SiRNA duplexes targeting the coding region of clathrin heavy chain (Motley et al, 2003), the coding region of Hrs (Bache et al, 2003) and the coding region of the ESCRT‐I component HCRP1 (Bache et al, 2004) were used. A scrambled RNA duplex (Bache et al, 2003) was used as a noninterfering control. All siRNA duplexes used were synthesized by Dharmacon. HEK293 cells and cells expressing TLR4YFP/MD‐2 were transfected with 20 nM siRNA for 48 h using Oligofectamine (Invitrogen) according to the manufacturer's protocol. For the silencing of Hrs and HCRP1, the cells were replated and subjected to a second round of siRNA treatment. For the introduction of plasmid DNA into the siRNA‐transfected cells, the cells were replated and transfected for 24 h using the GeneJuice transfection reagent.

Western blotting and immunoprecipitation

HEK293 cells expressing TLR4YFP were plated on 35 mm dishes and transfected 24–48 h before two washes in PBS and lysed in 100–300 μl of lysis buffer (20 mM Tris–HCl, 1 mM EDTA, 1 mM EGTA, 137 mM NaCl, 1% Triton X‐100, 1 mM sodium deoxycholate, 10% glycerol, 1 mM Na3VO4, 50 mM NaF and Complete protease inhibitor (Roche)). For Western blotting, the samples were denatured in 1 × NuPAGE LDS sample buffer supplemented with 25 mM DTT for 10 min at 70°C. Electrophoresis was performed using NuPAGE novex 7% Tris‐Acetate polyacrylamide or 10% Bis‐Tris polyacrylamide gels (Invitrogen) and the samples blotted onto 0.45 μm nitrocellulose filters (Biorad laboratories) and developed using ECL (Amersham Biosciences). For the analysis of immune complexes, lysates were precleared for 1 h with protein G Sepharose and subsequently incubated for 2 h with the appropriate antibody (2–3 μg/ml). Immune complexes were harvested with protein G Sepharose for 2 h before four washes in lysis buffer. Elution of the immune complexes was performed at 95°C for 10 min in 2 × LDS sample buffer supplemented with 50 mM DTT.

Confocal imaging

Images of live cells were captured at 37°C using an Axiovert 100‐M microscope with a heated stage equipped with a Zeiss LSM 510 META scanning unit and a 1.4 NA × 63 plan apochromat objective. For intracellular staining, the cells were permeabilized in 0.05% saponin, fixed in 3% paraformalaldehyde and incubated with the appropriate antibody as described previously (Simonsen et al, 1998). For LPS uptake studies in monocytes, fluorescently labeled LPS was added to the cells alone or simultaneously with 2 μg/ml Alexa546‐labeled anti‐TLR4 (HTA125) or 2 μg/ml Alexa546‐labeled isotype control. Only ring formed endosomes positive for TLR4 and/or LPS on the limiting membrane (minimal cutoff size 0.5 μm) were counted. The total intracellular LPS fluorescence in Figure 3B was quantified by manually drawing a region of interest that covered the cytoplasm and using the LSM510 software to calculate total fluorescence.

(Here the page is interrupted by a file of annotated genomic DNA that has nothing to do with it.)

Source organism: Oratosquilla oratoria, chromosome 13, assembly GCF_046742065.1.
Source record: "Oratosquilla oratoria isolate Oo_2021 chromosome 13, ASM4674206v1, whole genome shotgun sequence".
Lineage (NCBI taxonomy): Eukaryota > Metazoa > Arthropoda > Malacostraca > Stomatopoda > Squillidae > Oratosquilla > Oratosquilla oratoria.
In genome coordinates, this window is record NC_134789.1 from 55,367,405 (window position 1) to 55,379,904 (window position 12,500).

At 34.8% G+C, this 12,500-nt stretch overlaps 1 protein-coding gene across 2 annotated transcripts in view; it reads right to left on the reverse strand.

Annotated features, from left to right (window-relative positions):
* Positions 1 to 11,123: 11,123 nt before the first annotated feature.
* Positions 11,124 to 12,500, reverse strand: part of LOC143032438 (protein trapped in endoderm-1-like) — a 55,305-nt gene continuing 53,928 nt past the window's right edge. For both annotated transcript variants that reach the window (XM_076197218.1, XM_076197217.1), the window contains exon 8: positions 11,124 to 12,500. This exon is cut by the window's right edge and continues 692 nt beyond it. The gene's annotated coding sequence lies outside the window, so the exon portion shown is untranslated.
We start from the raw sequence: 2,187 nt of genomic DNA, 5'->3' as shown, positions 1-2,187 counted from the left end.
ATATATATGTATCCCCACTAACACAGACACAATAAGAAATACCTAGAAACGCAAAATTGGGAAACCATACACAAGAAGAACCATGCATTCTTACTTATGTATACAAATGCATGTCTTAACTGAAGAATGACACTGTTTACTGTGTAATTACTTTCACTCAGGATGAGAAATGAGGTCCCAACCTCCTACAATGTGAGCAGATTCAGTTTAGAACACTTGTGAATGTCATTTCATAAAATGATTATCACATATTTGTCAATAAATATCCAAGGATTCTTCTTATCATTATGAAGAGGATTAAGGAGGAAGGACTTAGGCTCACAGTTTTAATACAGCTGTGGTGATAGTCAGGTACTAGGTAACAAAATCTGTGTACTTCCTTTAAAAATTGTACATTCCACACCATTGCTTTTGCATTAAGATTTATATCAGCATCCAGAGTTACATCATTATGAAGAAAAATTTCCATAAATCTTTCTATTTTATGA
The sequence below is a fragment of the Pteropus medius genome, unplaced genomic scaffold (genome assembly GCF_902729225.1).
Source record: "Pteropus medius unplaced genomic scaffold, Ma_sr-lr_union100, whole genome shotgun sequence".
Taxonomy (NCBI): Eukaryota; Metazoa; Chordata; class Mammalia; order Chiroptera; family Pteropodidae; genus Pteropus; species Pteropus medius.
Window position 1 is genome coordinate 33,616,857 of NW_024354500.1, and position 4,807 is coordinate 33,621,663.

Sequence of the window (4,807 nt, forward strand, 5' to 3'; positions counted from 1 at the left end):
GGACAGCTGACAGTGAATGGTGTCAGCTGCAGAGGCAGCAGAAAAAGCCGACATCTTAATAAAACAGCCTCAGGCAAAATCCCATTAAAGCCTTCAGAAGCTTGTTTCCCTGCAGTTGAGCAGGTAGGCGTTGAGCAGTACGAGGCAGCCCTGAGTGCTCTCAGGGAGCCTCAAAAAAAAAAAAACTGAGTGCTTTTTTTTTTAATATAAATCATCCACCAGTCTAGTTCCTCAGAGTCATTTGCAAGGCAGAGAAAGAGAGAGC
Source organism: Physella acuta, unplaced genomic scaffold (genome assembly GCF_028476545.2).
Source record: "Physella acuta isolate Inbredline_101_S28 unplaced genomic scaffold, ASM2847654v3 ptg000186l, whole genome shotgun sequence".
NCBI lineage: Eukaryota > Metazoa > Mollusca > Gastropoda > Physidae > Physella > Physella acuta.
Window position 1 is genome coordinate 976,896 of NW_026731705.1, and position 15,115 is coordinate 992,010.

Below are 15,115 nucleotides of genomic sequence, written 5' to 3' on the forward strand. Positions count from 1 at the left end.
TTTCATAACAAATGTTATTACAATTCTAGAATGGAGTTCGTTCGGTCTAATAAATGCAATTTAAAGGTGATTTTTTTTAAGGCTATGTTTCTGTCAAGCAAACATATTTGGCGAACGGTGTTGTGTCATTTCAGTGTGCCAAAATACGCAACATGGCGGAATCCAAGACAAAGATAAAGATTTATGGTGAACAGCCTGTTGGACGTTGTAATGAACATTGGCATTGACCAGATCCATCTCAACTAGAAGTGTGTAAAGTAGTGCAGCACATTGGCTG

Antigen presentation

The human CD4+ Th1 cell clone (T18) specific for mouse antibody constant κ‐chain‐derived peptide Cκ40–48 and restricted by HLA‐DR4 (DRA1, B1*0401) was used to measure T helper‐cell responses (Schjetne et al, 2003). Antigen‐presenting cells used were HLA‐matched adherent peripheral blood monocytes (CD14+). Tissue culture medium was RPMI 1640 with glucose and l‐glutamine (Gibco, Paisley, Scotland) supplemented with pooled 10% human serum (HS) from blood donors.

Luciferase assay

NFκB activation was determined by an NFκB luciferase reporter assay as described (Latz et al, 2002).

Supplementary data

Supplementary data are available at The EMBO Journal Online.

Supplementary Information

Supplementary Movie 1 [emboj7600991-sup-0001.mov]

Supplementary Figures and Supplementary Movie Legend [emboj7600991-sup-0002.pdf]

Acknowledgements

We thank Liv Ryan for technical assistance. Professor Oddmund Bakke, University of Oslo, generously provided the EEA1CFP construct. This work was supported by The Norwegian Research Council, The Norwegian Cancer Society and the Commission of the European Communities, LSMH‐CT‐2004‐512093, AMIS. Andreas Brech is the recipient of a career scientist fellowship from the FUGE program of the Research Council of Norway. The authors have no conflicting financial interests.

References